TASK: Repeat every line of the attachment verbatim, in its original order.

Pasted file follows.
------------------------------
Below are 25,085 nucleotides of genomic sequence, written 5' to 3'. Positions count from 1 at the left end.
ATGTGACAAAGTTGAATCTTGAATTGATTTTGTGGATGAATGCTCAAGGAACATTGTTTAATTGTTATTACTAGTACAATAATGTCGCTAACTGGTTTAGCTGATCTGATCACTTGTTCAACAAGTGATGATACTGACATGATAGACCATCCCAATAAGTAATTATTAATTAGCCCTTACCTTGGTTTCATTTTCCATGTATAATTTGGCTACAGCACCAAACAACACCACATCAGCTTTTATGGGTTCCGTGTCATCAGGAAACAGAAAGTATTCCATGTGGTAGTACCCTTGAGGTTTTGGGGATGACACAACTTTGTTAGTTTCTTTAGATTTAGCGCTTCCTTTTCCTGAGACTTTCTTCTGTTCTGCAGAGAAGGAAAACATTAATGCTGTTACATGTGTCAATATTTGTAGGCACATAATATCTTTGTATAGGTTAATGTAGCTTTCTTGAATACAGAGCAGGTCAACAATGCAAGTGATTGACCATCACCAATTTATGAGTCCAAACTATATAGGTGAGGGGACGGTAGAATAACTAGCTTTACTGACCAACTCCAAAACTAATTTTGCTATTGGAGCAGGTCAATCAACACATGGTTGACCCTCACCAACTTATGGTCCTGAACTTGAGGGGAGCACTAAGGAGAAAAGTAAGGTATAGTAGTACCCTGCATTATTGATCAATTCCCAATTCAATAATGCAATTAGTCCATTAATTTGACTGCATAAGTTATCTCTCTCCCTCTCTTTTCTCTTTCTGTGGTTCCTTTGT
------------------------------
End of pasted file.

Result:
Below are 25,085 nucleotides of genomic sequence, written 5' to 3'. Positions count from 1 at the left end.
ATGTGACAAAGTTGAATCTTGAATTGATTTTGTGGATGAATGCTCAAGGAACATTGTTTAATTGTTATTACTAGTACAATAATGTCGCTAACTGGTTTAGCTGATCTGATCACTTGTTCAACAAGTGATGATACTGACATGATAGACCATCCCAATAAGTAATTATTAATTAGCCCTTACCTTGGTTTCATTTTCCATGTATAATTTGGCTACAGCACCAAACAACACCACATCAGCTTTTATGGGTTCCGTGTCATCAGGAAACAGAAAGTATTCCATGTGGTAGTACCCTTGAGGTTTTGGGGATGACACAACTTTGTTAGTTTCTTTAGATTTAGCGCTTCCTTTTCCTGAGACTTTCTTCTGTTCTGCAGAGAAGGAAAACATTAATGCTGTTACATGTGTCAATATTTGTAGGCACATAATATCTTTGTATAGGTTAATGTAGCTTTCTTGAATACAGAGCAGGTCAACAATGCAAGTGATTGACCATCACCAATTTATGAGTCCAAACTATATAGGTGAGGGGACGGTAGAATAACTAGCTTTACTGACCAACTCCAAAACTAATTTTGCTATTGGAGCAGGTCAATCAACACATGGTTGACCCTCACCAACTTATGGTCCTGAACTTGAGGGGAGCACTAAGGAGAAAAGTAAGGTATAGTAGTACCCTGCATTATTGATCAATTCCCAATTCAATAATGCAATTAGTCCATTAATTTGACTGCATAAGTTATCTCTCTCCCTCTCTTTTCTCTTTCTGTGGTTCCTTTGT